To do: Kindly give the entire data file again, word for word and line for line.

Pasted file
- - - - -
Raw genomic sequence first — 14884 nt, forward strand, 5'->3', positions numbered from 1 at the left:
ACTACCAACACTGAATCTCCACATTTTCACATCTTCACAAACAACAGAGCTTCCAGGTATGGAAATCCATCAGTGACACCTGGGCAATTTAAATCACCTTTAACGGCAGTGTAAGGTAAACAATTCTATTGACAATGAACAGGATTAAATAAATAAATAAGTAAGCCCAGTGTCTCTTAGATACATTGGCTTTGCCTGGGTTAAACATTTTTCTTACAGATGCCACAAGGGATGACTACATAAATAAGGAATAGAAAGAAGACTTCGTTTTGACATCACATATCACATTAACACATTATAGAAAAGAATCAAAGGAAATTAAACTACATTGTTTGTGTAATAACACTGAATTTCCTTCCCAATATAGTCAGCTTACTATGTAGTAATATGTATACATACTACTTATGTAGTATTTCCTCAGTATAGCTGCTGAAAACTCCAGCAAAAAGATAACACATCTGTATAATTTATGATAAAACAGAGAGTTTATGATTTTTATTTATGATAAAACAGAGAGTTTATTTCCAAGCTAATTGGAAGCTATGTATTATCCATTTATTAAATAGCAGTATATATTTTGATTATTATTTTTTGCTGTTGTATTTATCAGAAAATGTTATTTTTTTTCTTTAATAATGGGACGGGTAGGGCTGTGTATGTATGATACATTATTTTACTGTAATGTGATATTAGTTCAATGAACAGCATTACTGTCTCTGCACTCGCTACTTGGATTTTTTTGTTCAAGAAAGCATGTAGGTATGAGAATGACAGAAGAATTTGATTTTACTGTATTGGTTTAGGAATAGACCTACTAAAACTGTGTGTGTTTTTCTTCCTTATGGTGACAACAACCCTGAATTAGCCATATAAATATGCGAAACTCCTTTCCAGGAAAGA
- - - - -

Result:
Raw genomic sequence first — 14884 nt, forward strand, 5'->3', positions numbered from 1 at the left:
ACTACCAACACTGAATCTCCACATTTTCACATCTTCACAAACAACAGAGCTTCCAGGTATGGAAATCCATCAGTGACACCTGGGCAATTTAAATCACCTTTAACGGCAGTGTAAGGTAAACAATTCTATTGACAATGAACAGGATTAAATAAATAAATAAGTAAGCCCAGTGTCTCTTAGATACATTGGCTTTGCCTGGGTTAAACATTTTTCTTACAGATGCCACAAGGGATGACTACATAAATAAGGAATAGAAAGAAGACTTCGTTTTGACATCACATATCACATTAACACATTATAGAAAAGAATCAAAGGAAATTAAACTACATTGTTTGTGTAATAACACTGAATTTCCTTCCCAATATAGTCAGCTTACTATGTAGTAATATGTATACATACTACTTATGTAGTATTTCCTCAGTATAGCTGCTGAAAACTCCAGCAAAAAGATAACACATCTGTATAATTTATGATAAAACAGAGAGTTTATGATTTTTATTTATGATAAAACAGAGAGTTTATTTCCAAGCTAATTGGAAGCTATGTATTATCCATTTATTAAATAGCAGTATATATTTTGATTATTATTTTTTGCTGTTGTATTTATCAGAAAATGTTATTTTTTTTCTTTAATAATGGGACGGGTAGGGCTGTGTATGTATGATACATTATTTTACTGTAATGTGATATTAGTTCAATGAACAGCATTACTGTCTCTGCACTCGCTACTTGGATTTTTTTGTTCAAGAAAGCATGTAGGTATGAGAATGACAGAAGAATTTGATTTTACTGTATTGGTTTAGGAATAGACCTACTAAAACTGTGTGTGTTTTTCTTCCTTATGGTGACAACAACCCTGAATTAGCCATATAAATATGCGAAACTCCTTTCCAGGAAAGA